With Batman finished for now, the future belongs to Marvel.
When The Dark Knight Rises leaves theaters (probably sometime after the sun has gone out), it will mark the end of arguably the most commercially and critically successful comic-book movie franchise of all time. Save for Marvel's loosely connected Avengers films, no series will have grossed more money at the box office, been subjected to more acute critical analysis, or garnered such devotion from both genre aficionados and outsiders.
This is all great for comic-book movies, which have now proven themselves not only to be a source of revenue but of genuine artistic worth. But what happens now? Has the genre peaked? In the wake of The Dark Knight Rises, it's time to look at the future of comic book movies and see where they might go from here:
The DC/Warner Bros. partnership is screwed
Warner Brothers, which owns DC Comics, is in no danger of folding, but their stake in the comic-book movie market is about to shrink dramatically. Looking at the somewhat surprising success of Columbia Pictures' Spider-Man's "unnecessary" reboot ($500 million so far worldwide) a mere five years after its last installment, it may be tempting for Warner Bros. to get Batman back in theaters as fast as possible. But The Amazing Spider-Man had the benefit of following the commercially successful but critically reviled Spider-Man 3 (it wasn't exactly like most fans felt director Sam Raimi's legacy would be spoiled by the reboot). Considering the success and inevitable enshrinement of the Dark Knight trilogy, Warner Bros. would be wise to put as much distance as they can between Christopher Nolan's final Batman film and the Caped Crusader's next adventure.
Warner Bros. execs' best hope for the future is next year's Superman reboot, Man of Steel, but they'll be relying on an iconic brand to overcome the deficiencies of its director, Zack Snyder, whose stock took a major hit in 2011 after the misogynistic boyhood fantasy flick Sucker Punch. Snyder hasn't directed a hit movie since 300 in 2007 and has seen his box-office numbers decline with each of his following three films (Watchmen, Legend of the Guardians, and Sucker Punch took in $107, $55, and $36 million, respectively). Considering that the haul for 2006's Superman Returns fell $70 million short of its production budget, there's little reason to be optimistic, even if Nolan is taking on a producer role for Man of Steel.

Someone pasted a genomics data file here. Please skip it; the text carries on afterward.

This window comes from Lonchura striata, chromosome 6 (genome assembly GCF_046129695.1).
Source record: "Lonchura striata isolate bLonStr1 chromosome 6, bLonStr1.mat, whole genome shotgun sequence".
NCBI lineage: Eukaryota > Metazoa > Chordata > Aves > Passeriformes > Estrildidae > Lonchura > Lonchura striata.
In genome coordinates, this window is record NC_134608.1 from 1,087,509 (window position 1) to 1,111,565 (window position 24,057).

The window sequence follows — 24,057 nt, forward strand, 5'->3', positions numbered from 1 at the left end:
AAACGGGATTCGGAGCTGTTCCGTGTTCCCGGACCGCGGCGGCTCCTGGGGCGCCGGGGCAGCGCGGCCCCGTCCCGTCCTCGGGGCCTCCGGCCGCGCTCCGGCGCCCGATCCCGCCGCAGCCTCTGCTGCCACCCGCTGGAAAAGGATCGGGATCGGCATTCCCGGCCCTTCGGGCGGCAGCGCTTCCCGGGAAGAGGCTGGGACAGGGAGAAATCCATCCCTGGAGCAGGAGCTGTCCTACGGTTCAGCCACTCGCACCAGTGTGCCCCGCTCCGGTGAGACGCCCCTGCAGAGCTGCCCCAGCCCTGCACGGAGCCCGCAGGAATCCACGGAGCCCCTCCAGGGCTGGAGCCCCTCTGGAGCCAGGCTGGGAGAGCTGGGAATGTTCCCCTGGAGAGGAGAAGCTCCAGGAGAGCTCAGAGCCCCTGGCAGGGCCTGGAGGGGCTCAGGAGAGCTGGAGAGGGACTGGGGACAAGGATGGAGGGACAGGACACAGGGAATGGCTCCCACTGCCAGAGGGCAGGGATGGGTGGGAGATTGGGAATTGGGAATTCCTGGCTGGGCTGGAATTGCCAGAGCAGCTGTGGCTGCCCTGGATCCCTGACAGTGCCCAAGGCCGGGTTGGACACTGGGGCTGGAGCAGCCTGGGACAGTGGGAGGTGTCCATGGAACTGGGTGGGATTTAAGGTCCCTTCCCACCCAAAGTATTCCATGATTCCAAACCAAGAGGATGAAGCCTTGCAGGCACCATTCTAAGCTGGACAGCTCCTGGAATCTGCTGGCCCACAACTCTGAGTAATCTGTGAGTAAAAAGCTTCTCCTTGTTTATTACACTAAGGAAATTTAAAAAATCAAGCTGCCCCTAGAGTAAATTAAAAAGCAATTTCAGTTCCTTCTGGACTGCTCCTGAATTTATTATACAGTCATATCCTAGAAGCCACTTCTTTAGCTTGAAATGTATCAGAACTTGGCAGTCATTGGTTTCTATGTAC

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TV may be a better place than film to adapt the expansive, ongoing, interweaving narratives that make up comic-book worlds
Outside of the Superman/Batman duo, DC/Warner Bros. is sorely in need of marketable heroes. Box-office data reveals a sharp drop off from the A-List to the B-List when it comes to comic-book adaptations. In the DC universe, Green Lantern represents only slight step down from the top tier (let's call him A-/B+ List), and there was almost zero interest in the last summer's Ryan Reynolds-starring Green Lantern, even before people heard how bad it was. The studio's most notable albatross, Jonah Hex, managed a meager $10 million worldwide. Comic-book movies may have attracted the attention and adoration of comic-book outsiders, but the uninitiated still seem to prefer heroes they've at least heard of.
DC's best hope for the future is a Justice League movie that's still in its incubation stage. The success of The Avengers might make the ensemble superhero film seem like a sure bet, but that movie benefited immensely from years of successful films like Iron Man, Captain America, Thor, and to a lesser extent, The Hulk. A Justice League movie may need more to stand on than just a single Superman installment.